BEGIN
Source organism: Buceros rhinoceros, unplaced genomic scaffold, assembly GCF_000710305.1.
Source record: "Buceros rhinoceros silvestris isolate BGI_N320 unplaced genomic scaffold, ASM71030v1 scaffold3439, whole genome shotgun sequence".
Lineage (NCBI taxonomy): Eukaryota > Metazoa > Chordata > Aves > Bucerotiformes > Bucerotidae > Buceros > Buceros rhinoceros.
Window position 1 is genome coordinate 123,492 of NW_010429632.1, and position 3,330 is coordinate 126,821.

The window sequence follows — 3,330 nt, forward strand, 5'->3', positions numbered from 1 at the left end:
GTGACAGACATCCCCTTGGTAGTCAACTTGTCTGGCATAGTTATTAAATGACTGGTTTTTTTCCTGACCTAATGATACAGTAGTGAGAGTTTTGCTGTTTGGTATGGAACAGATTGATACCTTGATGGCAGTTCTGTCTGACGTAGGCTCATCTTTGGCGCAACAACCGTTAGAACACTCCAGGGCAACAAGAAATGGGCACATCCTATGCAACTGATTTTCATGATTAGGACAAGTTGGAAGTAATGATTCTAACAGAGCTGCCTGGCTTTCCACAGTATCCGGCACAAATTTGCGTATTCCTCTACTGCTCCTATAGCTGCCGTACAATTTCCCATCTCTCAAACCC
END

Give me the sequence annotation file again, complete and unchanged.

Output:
Source organism: Buceros rhinoceros, unplaced genomic scaffold, assembly GCF_000710305.1.
Source record: "Buceros rhinoceros silvestris isolate BGI_N320 unplaced genomic scaffold, ASM71030v1 scaffold3439, whole genome shotgun sequence".
Lineage (NCBI taxonomy): Eukaryota > Metazoa > Chordata > Aves > Bucerotiformes > Bucerotidae > Buceros > Buceros rhinoceros.
Window position 1 is genome coordinate 123,492 of NW_010429632.1, and position 3,330 is coordinate 126,821.

The window sequence follows — 3,330 nt, forward strand, 5'->3', positions numbered from 1 at the left end:
GTGACAGACATCCCCTTGGTAGTCAACTTGTCTGGCATAGTTATTAAATGACTGGTTTTTTTCCTGACCTAATGATACAGTAGTGAGAGTTTTGCTGTTTGGTATGGAACAGATTGATACCTTGATGGCAGTTCTGTCTGACGTAGGCTCATCTTTGGCGCAACAACCGTTAGAACACTCCAGGGCAACAAGAAATGGGCACATCCTATGCAACTGATTTTCATGATTAGGACAAGTTGGAAGTAATGATTCTAACAGAGCTGCCTGGCTTTCCACAGTATCCGGCACAAATTTGCGTATTCCTCTACTGCTCCTATAGCTGCCGTACAATTTCCCATCTCTCAAACCC